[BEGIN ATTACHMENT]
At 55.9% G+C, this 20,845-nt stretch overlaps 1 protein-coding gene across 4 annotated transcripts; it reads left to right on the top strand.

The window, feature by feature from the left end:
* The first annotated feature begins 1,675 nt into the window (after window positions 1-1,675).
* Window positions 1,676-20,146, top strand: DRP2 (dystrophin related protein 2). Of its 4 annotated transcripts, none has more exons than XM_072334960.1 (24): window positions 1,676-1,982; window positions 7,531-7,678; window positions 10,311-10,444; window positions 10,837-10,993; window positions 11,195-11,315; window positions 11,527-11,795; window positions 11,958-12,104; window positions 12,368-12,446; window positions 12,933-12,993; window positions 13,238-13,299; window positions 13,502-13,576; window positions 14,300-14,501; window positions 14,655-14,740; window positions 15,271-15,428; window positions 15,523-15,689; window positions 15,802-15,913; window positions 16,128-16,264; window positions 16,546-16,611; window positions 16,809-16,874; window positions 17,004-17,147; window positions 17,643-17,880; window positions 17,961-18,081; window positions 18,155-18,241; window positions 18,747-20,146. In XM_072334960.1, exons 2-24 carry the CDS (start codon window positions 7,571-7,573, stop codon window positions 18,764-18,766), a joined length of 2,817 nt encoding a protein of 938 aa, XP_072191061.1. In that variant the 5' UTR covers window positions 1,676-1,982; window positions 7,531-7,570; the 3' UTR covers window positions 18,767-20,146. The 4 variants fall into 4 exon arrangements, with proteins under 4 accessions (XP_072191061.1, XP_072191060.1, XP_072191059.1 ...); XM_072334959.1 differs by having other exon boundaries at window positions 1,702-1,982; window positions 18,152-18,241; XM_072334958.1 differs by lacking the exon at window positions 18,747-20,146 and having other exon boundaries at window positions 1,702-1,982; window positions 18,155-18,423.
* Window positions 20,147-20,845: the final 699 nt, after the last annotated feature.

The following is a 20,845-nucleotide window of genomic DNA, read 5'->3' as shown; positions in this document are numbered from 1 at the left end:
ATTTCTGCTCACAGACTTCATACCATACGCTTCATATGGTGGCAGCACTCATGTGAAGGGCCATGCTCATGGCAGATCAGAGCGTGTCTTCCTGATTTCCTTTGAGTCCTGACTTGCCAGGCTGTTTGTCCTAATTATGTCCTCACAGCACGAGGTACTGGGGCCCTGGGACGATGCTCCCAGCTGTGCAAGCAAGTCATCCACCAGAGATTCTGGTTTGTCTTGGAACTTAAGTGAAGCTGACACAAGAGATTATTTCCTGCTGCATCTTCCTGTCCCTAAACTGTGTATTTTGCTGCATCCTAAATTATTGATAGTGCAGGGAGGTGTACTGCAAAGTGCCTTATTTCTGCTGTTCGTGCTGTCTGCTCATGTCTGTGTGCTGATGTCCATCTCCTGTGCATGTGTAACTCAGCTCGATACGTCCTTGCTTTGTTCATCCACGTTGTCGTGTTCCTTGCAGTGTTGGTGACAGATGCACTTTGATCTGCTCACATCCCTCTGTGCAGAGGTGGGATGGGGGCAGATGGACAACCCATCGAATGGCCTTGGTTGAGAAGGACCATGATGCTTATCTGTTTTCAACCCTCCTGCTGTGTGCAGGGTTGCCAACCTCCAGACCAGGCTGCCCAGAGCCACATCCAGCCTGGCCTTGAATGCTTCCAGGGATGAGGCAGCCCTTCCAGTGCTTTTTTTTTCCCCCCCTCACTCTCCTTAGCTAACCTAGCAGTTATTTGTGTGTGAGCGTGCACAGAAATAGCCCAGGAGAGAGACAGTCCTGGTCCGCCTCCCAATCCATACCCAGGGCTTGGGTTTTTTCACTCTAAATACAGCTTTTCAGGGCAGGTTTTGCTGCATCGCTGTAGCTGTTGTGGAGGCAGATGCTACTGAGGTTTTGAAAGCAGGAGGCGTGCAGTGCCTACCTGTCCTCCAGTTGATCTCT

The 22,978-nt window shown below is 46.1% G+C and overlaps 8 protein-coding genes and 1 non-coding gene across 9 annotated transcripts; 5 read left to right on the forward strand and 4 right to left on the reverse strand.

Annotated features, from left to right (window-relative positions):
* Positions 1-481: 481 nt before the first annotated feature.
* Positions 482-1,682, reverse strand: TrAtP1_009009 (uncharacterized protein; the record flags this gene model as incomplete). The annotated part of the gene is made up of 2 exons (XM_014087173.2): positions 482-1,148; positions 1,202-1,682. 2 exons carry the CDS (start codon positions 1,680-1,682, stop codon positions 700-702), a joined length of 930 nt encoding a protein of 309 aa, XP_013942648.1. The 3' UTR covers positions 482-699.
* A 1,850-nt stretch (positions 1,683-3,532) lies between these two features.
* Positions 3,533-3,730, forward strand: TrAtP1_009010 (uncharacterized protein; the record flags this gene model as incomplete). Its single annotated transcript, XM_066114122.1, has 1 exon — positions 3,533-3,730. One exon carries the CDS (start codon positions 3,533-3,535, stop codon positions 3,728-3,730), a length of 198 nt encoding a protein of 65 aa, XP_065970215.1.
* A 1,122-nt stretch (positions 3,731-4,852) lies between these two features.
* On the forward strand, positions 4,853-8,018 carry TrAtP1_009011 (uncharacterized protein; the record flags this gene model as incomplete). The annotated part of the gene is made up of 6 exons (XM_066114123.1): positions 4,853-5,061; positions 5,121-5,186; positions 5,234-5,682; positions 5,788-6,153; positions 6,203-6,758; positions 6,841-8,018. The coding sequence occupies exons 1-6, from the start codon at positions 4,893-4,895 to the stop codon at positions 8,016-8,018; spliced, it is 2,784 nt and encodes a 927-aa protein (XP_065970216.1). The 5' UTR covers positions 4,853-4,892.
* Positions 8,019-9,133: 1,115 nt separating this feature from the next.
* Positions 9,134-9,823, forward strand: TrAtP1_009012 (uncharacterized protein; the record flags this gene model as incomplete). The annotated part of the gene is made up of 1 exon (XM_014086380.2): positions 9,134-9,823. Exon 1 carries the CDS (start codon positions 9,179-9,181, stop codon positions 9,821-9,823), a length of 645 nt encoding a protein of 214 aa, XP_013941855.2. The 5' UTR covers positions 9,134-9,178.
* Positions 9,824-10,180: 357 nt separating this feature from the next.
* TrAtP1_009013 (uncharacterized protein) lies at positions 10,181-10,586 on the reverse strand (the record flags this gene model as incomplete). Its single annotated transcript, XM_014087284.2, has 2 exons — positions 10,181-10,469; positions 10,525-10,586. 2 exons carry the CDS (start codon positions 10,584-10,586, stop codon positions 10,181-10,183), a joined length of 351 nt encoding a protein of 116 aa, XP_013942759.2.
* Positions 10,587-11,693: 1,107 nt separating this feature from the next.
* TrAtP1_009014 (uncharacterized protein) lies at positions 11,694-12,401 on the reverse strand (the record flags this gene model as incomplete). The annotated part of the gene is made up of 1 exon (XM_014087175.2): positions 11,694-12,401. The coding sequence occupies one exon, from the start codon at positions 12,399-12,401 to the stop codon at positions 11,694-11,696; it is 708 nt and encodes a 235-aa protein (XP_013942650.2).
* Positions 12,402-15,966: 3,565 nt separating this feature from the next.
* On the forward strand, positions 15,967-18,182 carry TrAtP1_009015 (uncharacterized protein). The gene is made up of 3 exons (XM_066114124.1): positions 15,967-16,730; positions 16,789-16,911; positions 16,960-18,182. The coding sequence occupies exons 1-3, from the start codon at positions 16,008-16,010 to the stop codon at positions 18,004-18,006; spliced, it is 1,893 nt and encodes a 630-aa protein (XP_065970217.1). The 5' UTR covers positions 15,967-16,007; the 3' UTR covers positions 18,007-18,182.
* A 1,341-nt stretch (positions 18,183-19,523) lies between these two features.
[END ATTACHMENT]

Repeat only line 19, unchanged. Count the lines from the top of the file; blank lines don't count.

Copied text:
* TrAtP1_009013 (uncharacterized protein) lies at positions 10,181-10,586 on the reverse strand (the record flags this gene model as incomplete). Its single annotated transcript, XM_014087284.2, has 2 exons — positions 10,181-10,469; positions 10,525-10,586. 2 exons carry the CDS (start codon positions 10,584-10,586, stop codon positions 10,181-10,183), a joined length of 351 nt encoding a protein of 116 aa, XP_013942759.2.